Gary's Guidance: Managing Change

November 2010

How do you respond to change? Do you go with the flow and take change in stride?  Do you resist change because we fear the unknown?  Change, even good change, can be stressful. What is familiar to us is comforting; therefore our initial instinct is to resist anything that is different. When we engage in habits and routines, we have a sense of being able to predict or control our experiences. Often we try to maintain things as they are so that we have a sense of control and comfort.  When circumstances change, we can respond in a reactive or proactive manner.

Reactive change is when change is uninvited. Something happens to us that we did not expect.  As a rule, we do not react well to having change imposed upon us, especially when we perceive that this is done arbitrarily and without our consultation.  We experience a breach of trust.  On a psychological level, we feel stressed which sometimes develops into apathy, anxiety or depression.  When we cannot control change, we may feel helpless and/or hopeless.  As humans, we have a need to control our environment so that we can better deal with life’s issues and circumstances.

Change can be proactive.  In this case we favor change and want it to occur since we think it is necessary for things to get better.  Under this scenario, we take initiative, and assume responsibility for trying to obtain the desired change.  We are self-directed and take responsibility by setting goals, making informed decisions, and positively influencing others.  We have a vision and an end result to be achieved.  The intended outcome is managed through personal effort, hard work, collaboration, and enlisting cooperation from others.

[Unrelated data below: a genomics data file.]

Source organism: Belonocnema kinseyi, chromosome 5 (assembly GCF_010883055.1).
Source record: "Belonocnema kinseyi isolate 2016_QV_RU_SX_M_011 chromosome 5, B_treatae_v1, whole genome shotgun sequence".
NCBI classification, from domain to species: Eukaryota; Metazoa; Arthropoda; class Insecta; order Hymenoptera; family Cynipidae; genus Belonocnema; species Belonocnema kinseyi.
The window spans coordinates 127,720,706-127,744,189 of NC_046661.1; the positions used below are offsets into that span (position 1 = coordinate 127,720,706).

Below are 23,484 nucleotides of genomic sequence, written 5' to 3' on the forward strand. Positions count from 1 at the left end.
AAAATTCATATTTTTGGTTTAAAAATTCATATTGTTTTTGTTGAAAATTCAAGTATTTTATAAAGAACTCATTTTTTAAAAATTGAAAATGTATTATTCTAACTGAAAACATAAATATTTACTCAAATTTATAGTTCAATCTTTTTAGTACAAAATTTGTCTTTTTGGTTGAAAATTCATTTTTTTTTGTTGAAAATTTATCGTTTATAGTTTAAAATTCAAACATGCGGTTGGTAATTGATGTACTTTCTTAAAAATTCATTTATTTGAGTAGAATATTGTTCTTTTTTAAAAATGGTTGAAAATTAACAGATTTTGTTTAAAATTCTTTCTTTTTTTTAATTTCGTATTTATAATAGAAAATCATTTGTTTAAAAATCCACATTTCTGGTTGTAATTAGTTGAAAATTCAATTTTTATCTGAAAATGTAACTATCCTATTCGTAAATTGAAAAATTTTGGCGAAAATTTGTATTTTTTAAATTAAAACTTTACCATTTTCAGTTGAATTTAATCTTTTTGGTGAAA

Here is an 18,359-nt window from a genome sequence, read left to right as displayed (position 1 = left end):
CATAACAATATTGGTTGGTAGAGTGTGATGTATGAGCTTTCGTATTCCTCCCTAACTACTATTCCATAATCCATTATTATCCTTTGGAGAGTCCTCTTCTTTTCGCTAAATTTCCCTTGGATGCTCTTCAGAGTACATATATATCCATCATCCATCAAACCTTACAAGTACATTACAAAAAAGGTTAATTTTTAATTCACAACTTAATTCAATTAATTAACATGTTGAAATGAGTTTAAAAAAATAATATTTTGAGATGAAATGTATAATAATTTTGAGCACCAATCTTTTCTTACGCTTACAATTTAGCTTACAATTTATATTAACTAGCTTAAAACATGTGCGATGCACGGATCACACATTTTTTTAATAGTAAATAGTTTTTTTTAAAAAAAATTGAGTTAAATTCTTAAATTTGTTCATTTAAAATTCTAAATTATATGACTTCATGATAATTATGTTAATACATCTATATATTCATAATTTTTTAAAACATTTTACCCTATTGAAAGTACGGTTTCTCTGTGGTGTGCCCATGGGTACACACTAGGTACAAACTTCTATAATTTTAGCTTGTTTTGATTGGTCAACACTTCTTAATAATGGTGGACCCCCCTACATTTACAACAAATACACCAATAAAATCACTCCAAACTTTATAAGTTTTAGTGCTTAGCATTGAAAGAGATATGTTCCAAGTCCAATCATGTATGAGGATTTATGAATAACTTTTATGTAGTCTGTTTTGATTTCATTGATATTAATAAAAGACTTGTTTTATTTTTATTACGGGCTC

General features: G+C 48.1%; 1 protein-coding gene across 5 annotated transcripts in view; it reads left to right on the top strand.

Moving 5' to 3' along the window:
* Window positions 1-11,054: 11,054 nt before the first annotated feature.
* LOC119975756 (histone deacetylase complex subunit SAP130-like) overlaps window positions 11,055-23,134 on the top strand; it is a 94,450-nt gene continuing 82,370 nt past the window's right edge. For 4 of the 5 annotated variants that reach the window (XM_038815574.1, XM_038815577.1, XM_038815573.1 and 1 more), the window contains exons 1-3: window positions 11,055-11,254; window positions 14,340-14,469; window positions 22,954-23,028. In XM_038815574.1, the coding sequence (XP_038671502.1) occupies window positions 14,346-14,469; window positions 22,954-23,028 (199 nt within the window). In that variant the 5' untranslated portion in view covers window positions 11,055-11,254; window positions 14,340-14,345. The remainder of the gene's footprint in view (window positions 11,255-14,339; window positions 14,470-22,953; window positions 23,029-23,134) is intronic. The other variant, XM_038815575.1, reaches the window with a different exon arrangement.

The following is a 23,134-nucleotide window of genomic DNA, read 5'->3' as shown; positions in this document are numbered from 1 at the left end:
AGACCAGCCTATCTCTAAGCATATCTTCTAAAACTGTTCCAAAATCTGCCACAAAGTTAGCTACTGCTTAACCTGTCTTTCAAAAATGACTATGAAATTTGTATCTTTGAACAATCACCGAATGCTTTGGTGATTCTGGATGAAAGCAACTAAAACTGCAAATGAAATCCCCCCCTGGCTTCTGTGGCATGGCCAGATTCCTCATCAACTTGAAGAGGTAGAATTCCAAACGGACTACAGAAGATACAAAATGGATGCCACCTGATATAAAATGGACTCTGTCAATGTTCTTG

Whether we choose to be proactive or respond reactively, how can we manage our behavior when confronted with change? To assist in dealing with change, think about the kinds of changes you are dealing with today, and consider these reflections and ideas.

When confronted with an unsolicited change, make an effort to seek information about the circumstances surrounding the change.  Learn everything you can so that you can manage your emotions around the impact of the change.  Who is controlling the change; what is behind it?  Ask questions, take notes, and listen.  When all things are considered, you manage your feelings, even though you may not control the change.

Take responsibility for yourself – be realistic about what you can and cannot control.  There is no point in worrying about things you cannot influence or control.  Ask yourself what do you stand to gain or to lose because of the change?  Is there a way for you to influence a different result?  Is there a way to minimize how the change affects you?

Avoid being a victim when confronted with change.  No matter what external changes are thrust upon you, in the end you are responsible for channeling your feelings into productive responses.  Look for opportunities for growing, learning, being healthier, more productive, more loving, and/or emotionally stronger.

Make a plan with short-term goals. This should include specific steps (write them down if necessary) to resolve your concerns so that you can gain a sense of control.

Go with the flow. Focus your thinking on activities or people that make you happy.  Choose not to dwell on the negative.  Take a mental vacation by focusing on previous positive experiences that made you happy. It serves as both a wonderful escape and it’s free.

Gary Kozick, LCSW, is a licensed clinical social worker in private practice.  He specializes in geriatric care management, adult psychotherapy and couples counseling.  Contact him at 215-510-8901

Originally appeared in the Arbor Terrace: A Senior Living Residence monthly newsletter, November 2010)